DRC agrees to finalize 71 adoptions on hold for two years
by Onize Ohikere
Posted 6/01/15, 02:33 pm
Seventy-one children who have waited for two years will now have new homes. In 2013, a Democratic Republic of Congo (DRC) ban on foreign adoption put on hold nearly 1,000 ongoing individual adoptions. On Saturday, Albert Paka, judicial adviser at DRC’s interior ministry, announced 71 of those adoption processes will be completed with families across five countries, including the United States and Belgium.
The DRC in 2013 had the fifth highest number of international adoptions by American—311 children—but it suspended foreign adoptions after officials cited cases of children “sold to homosexuals” and others mistreated or abandoned. American families that had gained U.S. visas for children could do nothing but wait after the DRC denied them exit permits.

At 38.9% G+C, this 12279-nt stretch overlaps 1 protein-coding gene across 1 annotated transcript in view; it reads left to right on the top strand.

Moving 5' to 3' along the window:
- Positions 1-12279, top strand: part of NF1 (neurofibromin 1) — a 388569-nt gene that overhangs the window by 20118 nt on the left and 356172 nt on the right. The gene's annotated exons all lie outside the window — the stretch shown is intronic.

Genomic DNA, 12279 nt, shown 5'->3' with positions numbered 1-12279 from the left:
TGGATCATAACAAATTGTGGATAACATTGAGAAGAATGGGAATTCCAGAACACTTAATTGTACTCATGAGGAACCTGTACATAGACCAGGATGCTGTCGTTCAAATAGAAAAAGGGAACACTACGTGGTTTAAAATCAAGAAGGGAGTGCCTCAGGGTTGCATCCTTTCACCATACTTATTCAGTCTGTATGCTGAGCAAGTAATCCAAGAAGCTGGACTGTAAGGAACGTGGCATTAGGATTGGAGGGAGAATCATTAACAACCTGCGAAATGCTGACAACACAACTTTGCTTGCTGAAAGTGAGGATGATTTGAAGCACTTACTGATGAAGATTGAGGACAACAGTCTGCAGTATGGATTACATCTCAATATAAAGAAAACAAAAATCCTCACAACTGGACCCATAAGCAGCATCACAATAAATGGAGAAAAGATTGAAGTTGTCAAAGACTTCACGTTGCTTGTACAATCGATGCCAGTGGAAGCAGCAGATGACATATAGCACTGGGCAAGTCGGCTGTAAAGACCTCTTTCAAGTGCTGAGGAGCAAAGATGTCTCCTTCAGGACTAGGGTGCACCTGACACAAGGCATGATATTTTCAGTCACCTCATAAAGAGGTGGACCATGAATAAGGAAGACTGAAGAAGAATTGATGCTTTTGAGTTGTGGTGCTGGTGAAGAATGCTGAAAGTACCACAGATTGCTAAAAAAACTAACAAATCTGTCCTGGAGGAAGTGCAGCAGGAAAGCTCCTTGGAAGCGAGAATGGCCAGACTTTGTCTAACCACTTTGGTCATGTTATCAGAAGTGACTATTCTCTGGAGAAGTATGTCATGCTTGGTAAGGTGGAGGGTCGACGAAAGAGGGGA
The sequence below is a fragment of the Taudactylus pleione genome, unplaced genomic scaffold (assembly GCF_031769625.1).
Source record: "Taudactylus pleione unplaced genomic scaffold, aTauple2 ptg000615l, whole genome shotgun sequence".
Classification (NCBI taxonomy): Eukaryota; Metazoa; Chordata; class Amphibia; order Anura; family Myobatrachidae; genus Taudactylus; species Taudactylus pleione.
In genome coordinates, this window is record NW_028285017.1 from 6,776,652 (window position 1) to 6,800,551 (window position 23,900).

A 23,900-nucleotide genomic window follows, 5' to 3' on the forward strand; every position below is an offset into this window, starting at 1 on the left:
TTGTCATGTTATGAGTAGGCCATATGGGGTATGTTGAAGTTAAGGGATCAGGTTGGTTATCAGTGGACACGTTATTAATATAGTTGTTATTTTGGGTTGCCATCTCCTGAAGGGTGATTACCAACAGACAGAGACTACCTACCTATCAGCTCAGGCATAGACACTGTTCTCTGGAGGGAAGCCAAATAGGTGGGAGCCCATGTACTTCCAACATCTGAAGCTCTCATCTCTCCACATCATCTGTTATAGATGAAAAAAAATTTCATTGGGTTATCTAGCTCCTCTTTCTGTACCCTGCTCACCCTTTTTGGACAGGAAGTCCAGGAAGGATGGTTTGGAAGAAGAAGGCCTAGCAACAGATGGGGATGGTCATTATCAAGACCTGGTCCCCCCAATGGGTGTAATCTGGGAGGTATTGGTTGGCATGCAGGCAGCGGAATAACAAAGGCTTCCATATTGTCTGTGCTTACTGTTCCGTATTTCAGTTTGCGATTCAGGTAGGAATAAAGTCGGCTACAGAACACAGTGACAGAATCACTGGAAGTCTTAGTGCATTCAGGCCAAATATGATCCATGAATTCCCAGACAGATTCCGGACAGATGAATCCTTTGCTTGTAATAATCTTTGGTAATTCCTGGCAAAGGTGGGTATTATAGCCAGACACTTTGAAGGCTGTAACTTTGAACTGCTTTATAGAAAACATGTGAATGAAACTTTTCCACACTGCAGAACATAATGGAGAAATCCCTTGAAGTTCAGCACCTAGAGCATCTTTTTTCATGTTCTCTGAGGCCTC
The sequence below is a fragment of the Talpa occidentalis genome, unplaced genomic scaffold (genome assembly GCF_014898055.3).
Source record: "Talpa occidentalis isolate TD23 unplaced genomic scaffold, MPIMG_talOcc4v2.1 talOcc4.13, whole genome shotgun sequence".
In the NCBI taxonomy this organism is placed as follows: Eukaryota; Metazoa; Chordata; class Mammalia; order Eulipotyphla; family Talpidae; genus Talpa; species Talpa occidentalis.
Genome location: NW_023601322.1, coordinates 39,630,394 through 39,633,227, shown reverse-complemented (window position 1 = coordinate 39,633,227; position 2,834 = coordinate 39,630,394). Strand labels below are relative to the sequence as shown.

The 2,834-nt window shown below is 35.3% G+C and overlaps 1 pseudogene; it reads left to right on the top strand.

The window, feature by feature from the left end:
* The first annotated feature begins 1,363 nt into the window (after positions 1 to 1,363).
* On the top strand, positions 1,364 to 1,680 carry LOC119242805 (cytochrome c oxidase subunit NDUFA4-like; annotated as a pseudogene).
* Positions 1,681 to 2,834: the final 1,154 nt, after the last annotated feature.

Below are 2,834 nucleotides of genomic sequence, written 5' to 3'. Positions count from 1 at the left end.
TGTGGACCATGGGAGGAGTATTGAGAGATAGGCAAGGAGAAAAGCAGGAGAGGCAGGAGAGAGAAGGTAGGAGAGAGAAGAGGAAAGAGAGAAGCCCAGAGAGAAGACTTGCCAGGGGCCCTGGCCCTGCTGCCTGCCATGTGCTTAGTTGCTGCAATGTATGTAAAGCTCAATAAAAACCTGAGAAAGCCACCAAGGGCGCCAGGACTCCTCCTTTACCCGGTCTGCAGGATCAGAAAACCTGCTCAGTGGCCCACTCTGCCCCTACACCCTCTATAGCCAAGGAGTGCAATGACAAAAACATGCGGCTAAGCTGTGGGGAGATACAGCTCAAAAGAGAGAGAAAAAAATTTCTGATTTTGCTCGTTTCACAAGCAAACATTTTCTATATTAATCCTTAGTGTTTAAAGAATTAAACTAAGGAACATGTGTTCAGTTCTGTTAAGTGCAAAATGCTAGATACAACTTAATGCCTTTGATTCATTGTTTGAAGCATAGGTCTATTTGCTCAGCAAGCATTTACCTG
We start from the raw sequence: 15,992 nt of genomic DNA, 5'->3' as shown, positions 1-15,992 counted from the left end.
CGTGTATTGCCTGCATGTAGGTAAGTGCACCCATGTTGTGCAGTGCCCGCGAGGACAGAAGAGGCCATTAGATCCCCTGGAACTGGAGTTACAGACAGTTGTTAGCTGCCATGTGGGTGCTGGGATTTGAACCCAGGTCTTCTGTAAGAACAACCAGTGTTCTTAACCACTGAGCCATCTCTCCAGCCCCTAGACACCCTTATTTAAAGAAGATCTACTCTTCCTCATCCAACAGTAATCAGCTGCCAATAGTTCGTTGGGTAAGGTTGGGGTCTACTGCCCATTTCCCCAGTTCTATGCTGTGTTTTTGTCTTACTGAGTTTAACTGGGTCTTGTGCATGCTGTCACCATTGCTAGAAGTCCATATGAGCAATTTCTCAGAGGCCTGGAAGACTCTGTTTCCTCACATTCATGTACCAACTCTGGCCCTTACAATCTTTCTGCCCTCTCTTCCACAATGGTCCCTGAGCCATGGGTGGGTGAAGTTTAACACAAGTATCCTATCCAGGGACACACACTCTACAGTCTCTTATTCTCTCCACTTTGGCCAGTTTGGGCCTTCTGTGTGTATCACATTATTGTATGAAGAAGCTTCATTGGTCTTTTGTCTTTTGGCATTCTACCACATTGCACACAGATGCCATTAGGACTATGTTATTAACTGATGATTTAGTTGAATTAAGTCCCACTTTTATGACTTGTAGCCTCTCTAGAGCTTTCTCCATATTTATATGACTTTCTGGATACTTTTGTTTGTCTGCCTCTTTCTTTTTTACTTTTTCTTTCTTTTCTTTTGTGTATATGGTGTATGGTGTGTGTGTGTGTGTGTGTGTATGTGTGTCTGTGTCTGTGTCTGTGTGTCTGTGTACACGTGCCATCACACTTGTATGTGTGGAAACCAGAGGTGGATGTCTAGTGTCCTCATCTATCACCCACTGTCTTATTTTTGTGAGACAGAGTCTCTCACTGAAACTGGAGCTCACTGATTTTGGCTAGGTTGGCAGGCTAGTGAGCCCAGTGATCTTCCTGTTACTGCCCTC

U.S. Secretary of State John Kerry unsuccessfully met with DRC President Joseph Kabila in August to urge him to lift the suspension. The State Department invited a DRC delegation last April to visit the homes the adopted children were placed in, but officials declined.
Megan Lestino, director of public policy and education at the National Council for Adoption, believes the DRC response to adoption concerns should have been better: “It’s not something you should shut a system down for. You should try to fix it.” Lestino compared the adoption process to food shipments.
“We know sometimes food goes bad or [gets] stolen, but we never stop sending. … It’s a necessary human service,” she said.
The Associated Press contributed to this report.